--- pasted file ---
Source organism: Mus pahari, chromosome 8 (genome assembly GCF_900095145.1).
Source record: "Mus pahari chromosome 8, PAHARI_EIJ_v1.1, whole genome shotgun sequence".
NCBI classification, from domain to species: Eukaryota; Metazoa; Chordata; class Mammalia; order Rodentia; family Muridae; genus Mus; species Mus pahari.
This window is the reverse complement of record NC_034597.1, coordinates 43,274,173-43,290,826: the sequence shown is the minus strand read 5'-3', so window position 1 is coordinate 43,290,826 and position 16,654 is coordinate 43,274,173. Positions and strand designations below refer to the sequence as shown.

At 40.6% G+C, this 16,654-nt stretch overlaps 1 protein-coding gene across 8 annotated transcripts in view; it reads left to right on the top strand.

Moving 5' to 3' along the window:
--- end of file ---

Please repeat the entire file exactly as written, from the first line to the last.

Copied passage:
Source organism: Mus pahari, chromosome 8 (genome assembly GCF_900095145.1).
Source record: "Mus pahari chromosome 8, PAHARI_EIJ_v1.1, whole genome shotgun sequence".
NCBI classification, from domain to species: Eukaryota; Metazoa; Chordata; class Mammalia; order Rodentia; family Muridae; genus Mus; species Mus pahari.
This window is the reverse complement of record NC_034597.1, coordinates 43,274,173-43,290,826: the sequence shown is the minus strand read 5'-3', so window position 1 is coordinate 43,290,826 and position 16,654 is coordinate 43,274,173. Positions and strand designations below refer to the sequence as shown.

At 40.6% G+C, this 16,654-nt stretch overlaps 1 protein-coding gene across 8 annotated transcripts in view; it reads left to right on the top strand.

Moving 5' to 3' along the window: